Shell’s corporate identity, last updated in 1971 by Raymond Loewy & Partners, is also thought to be up for review as part of a wider brand review. Shell global standards brand manager Simon Saville told Design Week in a recent interview that there are currently no plans to update the marque. It has actually been through about seven evolutionary redesigns since its creation 100 years ago.

Until now, all the changes to the classic Shell symbol have retained red and yellow as its corporate colours, while modifications to the logo itself have evolved very gradually (see Corporate Identity by Wally Olins, Thames and Hudson, 1989). But Shell’s recent partnership with Royal Dutch, plus its intention to address environmental concerns, indicates an imminent review would be timely.

It is interesting to speculate just how far the group might go to clean up its image, in the light of a somewhat bleak report on its public perception produced recently by Fishburn Hedges. If it does change its identity, insiders are tipping the colour green as the favourite to make an appearance.

Another huge merger in the sector involves Total Oil, Petrolfina, and Elf. In the summer, Total began a merger process with Petrolfina, forming TotalFina. Last month it got the go ahead to be joined by Elf in February.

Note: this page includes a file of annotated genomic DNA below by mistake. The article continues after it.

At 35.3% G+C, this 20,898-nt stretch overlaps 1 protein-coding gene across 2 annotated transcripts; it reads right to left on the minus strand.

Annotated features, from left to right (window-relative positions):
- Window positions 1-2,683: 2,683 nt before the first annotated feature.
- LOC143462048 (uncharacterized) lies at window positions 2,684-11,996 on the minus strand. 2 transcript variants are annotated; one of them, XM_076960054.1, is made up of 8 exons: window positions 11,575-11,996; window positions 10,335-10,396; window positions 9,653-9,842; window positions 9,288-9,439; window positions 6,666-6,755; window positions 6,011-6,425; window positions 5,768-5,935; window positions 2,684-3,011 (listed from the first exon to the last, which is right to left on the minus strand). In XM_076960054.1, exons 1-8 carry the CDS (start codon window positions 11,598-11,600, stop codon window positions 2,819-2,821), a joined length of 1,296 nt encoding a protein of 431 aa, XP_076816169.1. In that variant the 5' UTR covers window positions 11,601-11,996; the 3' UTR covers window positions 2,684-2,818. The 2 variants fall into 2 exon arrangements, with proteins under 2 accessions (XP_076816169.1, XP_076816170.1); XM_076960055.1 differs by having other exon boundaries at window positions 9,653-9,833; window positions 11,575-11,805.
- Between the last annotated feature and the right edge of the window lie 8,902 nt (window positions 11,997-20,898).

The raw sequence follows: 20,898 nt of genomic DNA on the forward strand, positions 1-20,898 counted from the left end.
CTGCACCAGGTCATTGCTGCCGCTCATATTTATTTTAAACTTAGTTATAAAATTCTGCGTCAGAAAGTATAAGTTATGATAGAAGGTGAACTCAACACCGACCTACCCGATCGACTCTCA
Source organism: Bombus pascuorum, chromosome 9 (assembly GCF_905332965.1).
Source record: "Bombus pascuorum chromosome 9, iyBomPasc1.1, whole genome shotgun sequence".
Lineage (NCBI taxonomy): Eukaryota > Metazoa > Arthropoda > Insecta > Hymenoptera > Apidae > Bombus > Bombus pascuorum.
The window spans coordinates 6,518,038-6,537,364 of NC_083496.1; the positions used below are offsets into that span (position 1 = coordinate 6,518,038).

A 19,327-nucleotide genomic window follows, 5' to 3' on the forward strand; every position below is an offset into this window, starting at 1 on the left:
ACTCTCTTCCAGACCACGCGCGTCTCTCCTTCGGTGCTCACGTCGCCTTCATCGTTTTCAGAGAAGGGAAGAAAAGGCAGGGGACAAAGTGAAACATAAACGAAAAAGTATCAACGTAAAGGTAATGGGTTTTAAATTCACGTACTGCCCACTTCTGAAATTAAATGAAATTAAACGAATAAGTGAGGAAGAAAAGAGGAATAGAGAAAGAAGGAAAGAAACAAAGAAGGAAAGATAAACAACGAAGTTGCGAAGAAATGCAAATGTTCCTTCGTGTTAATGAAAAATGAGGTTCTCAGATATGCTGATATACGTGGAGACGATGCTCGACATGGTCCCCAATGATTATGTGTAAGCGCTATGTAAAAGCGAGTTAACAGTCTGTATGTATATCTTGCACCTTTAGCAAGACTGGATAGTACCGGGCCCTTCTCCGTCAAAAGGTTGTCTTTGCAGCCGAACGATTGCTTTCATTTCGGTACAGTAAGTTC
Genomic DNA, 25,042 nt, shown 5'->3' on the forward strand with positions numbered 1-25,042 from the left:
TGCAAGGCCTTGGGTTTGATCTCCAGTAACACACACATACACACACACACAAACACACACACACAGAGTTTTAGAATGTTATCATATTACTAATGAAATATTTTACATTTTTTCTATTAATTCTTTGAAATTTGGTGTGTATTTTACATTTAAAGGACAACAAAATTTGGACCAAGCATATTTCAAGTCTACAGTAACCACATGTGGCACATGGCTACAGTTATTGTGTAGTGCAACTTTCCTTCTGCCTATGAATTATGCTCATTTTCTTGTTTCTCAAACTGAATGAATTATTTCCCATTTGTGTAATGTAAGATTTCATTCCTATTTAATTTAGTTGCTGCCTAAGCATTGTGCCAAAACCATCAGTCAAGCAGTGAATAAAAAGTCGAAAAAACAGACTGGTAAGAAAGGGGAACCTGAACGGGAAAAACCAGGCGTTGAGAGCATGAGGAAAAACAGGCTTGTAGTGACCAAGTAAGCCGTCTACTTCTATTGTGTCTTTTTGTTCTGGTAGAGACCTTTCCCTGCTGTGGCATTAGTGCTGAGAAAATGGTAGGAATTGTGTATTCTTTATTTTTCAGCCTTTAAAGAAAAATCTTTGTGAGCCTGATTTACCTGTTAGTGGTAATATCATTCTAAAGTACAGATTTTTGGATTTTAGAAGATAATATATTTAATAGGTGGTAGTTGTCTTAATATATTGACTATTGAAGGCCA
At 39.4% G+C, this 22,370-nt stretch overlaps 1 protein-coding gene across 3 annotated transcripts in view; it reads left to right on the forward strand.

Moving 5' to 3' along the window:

C Eye is currently working with two French strategy and research companies on a report and feasibility study for a worldwide programme to look into the international branding of the newly merged group, called TotalFina Elf Group. TotalFina Elf has now set up an executive committee, chaired by Thierry Desmarest, to determine all future brand strategy.

C Eye business development director Mark Pinder says: “In the short term, individual identities will be kept, long term, however, nothing has been ruled out, with the project looking into name generation and the possibility of dropping brand identities.”

The implementation of oil corporation identities is a mammoth job. When applied to petrol stations, products, vehicle liveries, shops and general marketing material, these are truly some of the biggest projects a design group could wish for. This spate of recent mergers suggests such projects are at least being considered, if not finalised. The biggest jobs will certainly be for those clients which replace existing single brands with a unified global marque. Be assured the giants are watching each other anxiously. If manoeuvre is matched by manoeuvre it will be an interesting 12 months, especially if you are in the green paint trade.

<b>Oil Corporations ranked by turnover</b>
  <b>Company</b> <b>Market Capitalisation</b> <b>Output(millions of barrels per day)</b>
1 Exxon Mobil $278bn (£173bn) 2.53m bpd
2 Royal Dutch/Shell $220bn (£138bn) 2.33m bpd
3 BP Amoco+Arco $216bn (£135bn) 2.66m bpd
4 TotalFina Elf $99bn (£62bn) 1.48m bpd
5 Chevron $63bn (£39bn) 1.07m bpd
6 ENI $49bn (£31bn) 0.65m bpd
7 Texaco $37bn (£23bn) 0.83m bpd
8 Repsol $25bn (£16bn) 0.72m bpd
*Reuters News Service Sep 13 1999

Oil Corporations ranked by turnover